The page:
The start and end of my day couldn’t have been more contrasting.
When I arrived at the oncology centre, I felt pretty flat. I’ve been feeling it all week. Actually, I left work early on Monday and spent the day in bed on Tuesday with a knotted gut. I’ve been eating a lot more iron after last week’s blood results so between that and the stress of the situation, I’ve been hunched over most of the week. The good news is my red blood count was up this week so the adjusted diet worked.
Chemo pal B was her usual effervescent self even though she’d just had an operation. Having trouble sitting down on her healing tailbone (I managed a giggle with her about it), she played social butterfly. I wasn’t in the mood and sat behind my book but she persisted in rescuer mode and so I explained the weightiness of my impending decision to stop treatment. I knew before she took it upon herself to give me the butt-kicking pep talk I “needed”, that she deemed I was “giving up”. My assumption is she’s been having chemo for so long, she knows about dogged determination. There’s much to be said for that approach but it’s not a fit for me in this case. I need to come up for breath and make an honest assessment. I let her have her say in case I was missing something. I wasn’t. After a gratefully straight forward, as usual, chemo session I skulked out of the very busy chemo suite. One more down.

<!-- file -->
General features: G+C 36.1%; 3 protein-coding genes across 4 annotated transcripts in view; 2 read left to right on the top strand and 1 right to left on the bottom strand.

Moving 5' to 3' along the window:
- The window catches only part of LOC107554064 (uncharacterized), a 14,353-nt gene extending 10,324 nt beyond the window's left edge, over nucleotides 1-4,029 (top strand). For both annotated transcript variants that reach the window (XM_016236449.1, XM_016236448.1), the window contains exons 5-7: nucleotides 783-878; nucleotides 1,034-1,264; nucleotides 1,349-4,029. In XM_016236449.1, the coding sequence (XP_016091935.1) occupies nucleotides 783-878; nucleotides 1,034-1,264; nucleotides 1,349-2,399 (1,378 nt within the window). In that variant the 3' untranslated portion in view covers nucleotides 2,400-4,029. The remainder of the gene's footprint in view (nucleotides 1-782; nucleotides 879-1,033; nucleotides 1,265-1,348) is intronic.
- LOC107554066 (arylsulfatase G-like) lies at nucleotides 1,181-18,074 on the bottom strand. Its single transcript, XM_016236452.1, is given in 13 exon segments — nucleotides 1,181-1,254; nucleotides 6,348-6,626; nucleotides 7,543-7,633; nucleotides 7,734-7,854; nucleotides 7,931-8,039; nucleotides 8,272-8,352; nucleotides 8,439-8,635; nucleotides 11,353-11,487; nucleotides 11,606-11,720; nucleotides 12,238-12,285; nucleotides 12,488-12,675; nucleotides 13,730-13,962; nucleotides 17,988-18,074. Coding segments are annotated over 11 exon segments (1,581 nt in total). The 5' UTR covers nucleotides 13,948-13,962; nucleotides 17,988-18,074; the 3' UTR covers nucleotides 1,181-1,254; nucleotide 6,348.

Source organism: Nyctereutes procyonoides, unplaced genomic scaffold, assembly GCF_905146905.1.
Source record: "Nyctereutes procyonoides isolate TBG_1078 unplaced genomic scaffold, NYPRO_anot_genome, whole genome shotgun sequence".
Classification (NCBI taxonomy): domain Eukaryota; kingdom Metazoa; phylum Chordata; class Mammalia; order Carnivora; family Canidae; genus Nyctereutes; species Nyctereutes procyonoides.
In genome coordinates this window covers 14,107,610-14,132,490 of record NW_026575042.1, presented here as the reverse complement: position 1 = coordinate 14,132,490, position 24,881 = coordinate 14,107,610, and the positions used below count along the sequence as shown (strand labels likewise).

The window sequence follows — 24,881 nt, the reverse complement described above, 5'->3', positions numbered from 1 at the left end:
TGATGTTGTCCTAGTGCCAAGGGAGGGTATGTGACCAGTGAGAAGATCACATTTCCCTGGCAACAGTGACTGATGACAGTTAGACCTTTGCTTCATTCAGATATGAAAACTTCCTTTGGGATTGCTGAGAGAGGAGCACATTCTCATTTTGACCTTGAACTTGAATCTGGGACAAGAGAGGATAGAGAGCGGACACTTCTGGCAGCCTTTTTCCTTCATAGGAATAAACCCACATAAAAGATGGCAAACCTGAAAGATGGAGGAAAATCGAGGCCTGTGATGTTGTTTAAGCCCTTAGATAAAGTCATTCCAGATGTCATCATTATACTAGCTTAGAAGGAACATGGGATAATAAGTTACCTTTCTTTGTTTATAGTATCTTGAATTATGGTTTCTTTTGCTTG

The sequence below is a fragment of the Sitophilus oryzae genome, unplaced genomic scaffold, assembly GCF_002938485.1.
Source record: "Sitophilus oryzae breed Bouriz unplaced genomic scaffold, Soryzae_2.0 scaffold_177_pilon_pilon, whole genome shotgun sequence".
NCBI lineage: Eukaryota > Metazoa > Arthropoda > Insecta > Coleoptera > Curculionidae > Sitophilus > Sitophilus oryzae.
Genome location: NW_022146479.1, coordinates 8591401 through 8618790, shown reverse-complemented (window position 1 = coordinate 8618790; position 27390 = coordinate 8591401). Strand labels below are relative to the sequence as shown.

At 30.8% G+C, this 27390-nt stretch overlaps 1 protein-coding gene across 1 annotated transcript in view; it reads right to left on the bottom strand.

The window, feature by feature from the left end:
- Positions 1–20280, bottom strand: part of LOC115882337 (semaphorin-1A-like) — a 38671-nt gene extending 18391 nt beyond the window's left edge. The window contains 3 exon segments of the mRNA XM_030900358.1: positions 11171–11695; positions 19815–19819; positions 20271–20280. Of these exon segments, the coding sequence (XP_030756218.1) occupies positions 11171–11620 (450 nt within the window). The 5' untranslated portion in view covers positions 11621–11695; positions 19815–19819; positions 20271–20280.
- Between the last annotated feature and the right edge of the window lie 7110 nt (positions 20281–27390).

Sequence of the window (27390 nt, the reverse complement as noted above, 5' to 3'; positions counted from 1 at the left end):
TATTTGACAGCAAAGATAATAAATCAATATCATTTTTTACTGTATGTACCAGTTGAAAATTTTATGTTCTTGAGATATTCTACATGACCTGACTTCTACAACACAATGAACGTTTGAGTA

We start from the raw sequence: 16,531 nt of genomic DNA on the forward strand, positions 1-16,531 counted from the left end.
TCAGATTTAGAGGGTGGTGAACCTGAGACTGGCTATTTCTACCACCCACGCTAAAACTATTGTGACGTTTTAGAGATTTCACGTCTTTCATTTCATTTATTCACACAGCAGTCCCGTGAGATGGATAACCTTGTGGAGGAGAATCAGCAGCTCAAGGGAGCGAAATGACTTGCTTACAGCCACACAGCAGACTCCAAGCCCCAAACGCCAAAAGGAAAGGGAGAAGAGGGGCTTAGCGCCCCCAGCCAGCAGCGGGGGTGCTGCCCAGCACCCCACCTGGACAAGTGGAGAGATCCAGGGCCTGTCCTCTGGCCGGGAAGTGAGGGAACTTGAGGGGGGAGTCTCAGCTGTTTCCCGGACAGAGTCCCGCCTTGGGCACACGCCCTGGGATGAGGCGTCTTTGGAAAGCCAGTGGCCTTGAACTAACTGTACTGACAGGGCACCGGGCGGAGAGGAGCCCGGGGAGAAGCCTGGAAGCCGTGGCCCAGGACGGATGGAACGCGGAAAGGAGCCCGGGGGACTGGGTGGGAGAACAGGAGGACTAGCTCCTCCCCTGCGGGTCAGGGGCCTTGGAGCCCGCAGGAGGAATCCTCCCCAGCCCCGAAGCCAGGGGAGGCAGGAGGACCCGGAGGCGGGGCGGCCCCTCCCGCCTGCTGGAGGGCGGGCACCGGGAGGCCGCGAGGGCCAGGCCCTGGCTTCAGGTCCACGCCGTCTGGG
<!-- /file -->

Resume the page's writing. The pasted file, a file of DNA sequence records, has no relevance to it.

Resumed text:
I chatted with a friend this week about her late husband’s journey. He, too, endured an extended hospital stint and faced some difficult decisions only he could make. The cancer had been detected late and had metastisized so, sadly, he passed away some months later. He’d been brave in his choices and I have great admiration for the strength and wisdom I know in his wife.
A happy ending
All I needed was positive distraction, a venting session, and a 2-hour traffic jam to sort me out! I was utterly exhausted by the afternoon but I’ve created an agreement with myself for the time being. Since I am not this disease – it’s merely squatting temporarily, I’ve chosen to not pay it more attention than it takes to look after myself while my body and the drugs fight it. I always claim how strong and smart my body is. Now it’s time to trust it to do its thing while I get on with being the other facets of myself. And so the Easter weekend begins.